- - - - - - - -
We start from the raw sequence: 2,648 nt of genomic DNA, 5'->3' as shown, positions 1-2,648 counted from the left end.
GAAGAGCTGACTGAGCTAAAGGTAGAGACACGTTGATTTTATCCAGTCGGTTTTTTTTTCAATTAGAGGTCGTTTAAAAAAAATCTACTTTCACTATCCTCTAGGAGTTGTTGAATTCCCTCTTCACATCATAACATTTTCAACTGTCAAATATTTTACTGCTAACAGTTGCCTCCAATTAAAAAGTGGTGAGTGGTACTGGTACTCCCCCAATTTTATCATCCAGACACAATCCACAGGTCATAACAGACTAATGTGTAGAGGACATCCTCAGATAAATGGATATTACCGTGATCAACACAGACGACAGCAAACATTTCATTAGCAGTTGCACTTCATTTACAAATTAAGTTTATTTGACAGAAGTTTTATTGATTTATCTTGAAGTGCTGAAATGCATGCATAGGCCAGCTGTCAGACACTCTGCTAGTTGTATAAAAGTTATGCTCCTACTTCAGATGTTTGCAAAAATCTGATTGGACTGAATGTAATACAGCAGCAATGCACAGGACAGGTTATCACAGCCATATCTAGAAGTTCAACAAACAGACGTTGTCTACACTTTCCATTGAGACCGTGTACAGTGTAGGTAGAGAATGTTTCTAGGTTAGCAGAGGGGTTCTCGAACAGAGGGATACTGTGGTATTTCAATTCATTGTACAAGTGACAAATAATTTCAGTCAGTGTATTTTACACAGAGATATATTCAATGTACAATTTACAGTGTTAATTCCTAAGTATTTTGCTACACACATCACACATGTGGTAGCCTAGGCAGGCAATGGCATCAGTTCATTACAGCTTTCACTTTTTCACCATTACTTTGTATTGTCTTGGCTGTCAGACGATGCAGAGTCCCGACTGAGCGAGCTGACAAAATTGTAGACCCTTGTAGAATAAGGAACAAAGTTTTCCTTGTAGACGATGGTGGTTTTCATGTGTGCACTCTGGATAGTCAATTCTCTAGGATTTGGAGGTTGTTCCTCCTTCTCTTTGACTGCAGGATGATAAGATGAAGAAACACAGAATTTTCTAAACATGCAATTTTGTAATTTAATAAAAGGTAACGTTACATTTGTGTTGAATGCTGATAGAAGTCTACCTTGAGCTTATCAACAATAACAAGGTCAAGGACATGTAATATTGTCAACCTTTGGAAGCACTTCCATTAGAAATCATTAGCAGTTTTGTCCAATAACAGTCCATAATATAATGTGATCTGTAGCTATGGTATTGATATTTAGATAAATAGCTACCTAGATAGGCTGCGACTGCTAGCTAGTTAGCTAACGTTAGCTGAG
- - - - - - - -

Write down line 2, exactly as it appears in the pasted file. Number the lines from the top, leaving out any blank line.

GAAGAGCTGACTGAGCTAAAGGTAGAGACACGTTGATTTTATCCAGTCGGTTTTTTTTTCAATTAGAGGTCGTTTAAAAAAAATCTACTTTCACTATCCTCTAGGAGTTGTTGAATTCCCTCTTCACATCATAACATTTTCAACTGTCAAATATTTTACTGCTAACAGTTGCCTCCAATTAAAAAGTGGTGAGTGGTACTGGTACTCCCCCAATTTTATCATCCAGACACAATCCACAGGTCATAACAGACTAATGTGTAGAGGACATCCTCAGATAAATGGATATTACCGTGATCAACACAGACGACAGCAAACATTTCATTAGCAGTTGCACTTCATTTACAAATTAAGTTTATTTGACAGAAGTTTTATTGATTTATCTTGAAGTGCTGAAATGCATGCATAGGCCAGCTGTCAGACACTCTGCTAGTTGTATAAAAGTTATGCTCCTACTTCAGATGTTTGCAAAAATCTGATTGGACTGAATGTAATACAGCAGCAATGCACAGGACAGGTTATCACAGCCATATCTAGAAGTTCAACAAACAGACGTTGTCTACACTTTCCATTGAGACCGTGTACAGTGTAGGTAGAGAATGTTTCTAGGTTAGCAGAGGGGTTCTCGAACAGAGGGATACTGTGGTATTTCAATTCATTGTACAAGTGACAAATAATTTCAGTCAGTGTATTTTACACAGAGATATATTCAATGTACAATTTACAGTGTTAATTCCTAAGTATTTTGCTACACACATCACACATGTGGTAGCCTAGGCAGGCAATGGCATCAGTTCATTACAGCTTTCACTTTTTCACCATTACTTTGTATTGTCTTGGCTGTCAGACGATGCAGAGTCCCGACTGAGCGAGCTGACAAAATTGTAGACCCTTGTAGAATAAGGAACAAAGTTTTCCTTGTAGACGATGGTGGTTTTCATGTGTGCACTCTGGATAGTCAATTCTCTAGGATTTGGAGGTTGTTCCTCCTTCTCTTTGACTGCAGGATGATAAGATGAAGAAACACAGAATTTTCTAAACATGCAATTTTGTAATTTAATAAAAGGTAACGTTACATTTGTGTTGAATGCTGATAGAAGTCTACCTTGAGCTTATCAACAATAACAAGGTCAAGGACATGTAATATTGTCAACCTTTGGAAGCACTTCCATTAGAAATCATTAGCAGTTTTGTCCAATAACAGTCCATAATATAATGTGATCTGTAGCTATGGTATTGATATTTAGATAAATAGCTACCTAGATAGGCTGCGACTGCTAGCTAGTTAGCTAACGTTAGCTGAG